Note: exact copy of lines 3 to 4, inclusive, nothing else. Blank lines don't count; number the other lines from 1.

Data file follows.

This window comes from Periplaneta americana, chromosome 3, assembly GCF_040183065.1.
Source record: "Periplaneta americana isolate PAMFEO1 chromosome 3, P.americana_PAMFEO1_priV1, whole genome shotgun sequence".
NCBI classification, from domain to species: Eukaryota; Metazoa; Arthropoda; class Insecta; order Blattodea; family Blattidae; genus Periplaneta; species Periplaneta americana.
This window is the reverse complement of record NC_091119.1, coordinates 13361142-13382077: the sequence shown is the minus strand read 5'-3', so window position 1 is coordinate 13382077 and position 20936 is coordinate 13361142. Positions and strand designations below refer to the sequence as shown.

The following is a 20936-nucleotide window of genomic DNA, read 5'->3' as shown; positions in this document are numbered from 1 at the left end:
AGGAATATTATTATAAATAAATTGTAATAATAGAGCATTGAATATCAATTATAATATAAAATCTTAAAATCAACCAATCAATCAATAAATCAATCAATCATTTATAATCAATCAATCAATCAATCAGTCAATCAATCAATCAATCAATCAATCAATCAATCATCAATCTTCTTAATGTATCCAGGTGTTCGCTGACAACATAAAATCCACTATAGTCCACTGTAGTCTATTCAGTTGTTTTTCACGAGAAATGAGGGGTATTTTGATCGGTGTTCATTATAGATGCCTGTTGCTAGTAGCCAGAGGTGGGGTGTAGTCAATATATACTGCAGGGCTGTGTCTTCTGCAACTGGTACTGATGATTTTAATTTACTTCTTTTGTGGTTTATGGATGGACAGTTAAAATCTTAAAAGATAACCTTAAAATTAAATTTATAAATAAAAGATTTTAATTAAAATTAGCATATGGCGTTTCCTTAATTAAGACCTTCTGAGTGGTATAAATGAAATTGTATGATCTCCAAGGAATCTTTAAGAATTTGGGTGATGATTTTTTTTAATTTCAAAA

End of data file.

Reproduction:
NCBI classification, from domain to species: Eukaryota; Metazoa; Arthropoda; class Insecta; order Blattodea; family Blattidae; genus Periplaneta; species Periplaneta americana.
This window is the reverse complement of record NC_091119.1, coordinates 13361142-13382077: the sequence shown is the minus strand read 5'-3', so window position 1 is coordinate 13382077 and position 20936 is coordinate 13361142. Positions and strand designations below refer to the sequence as shown.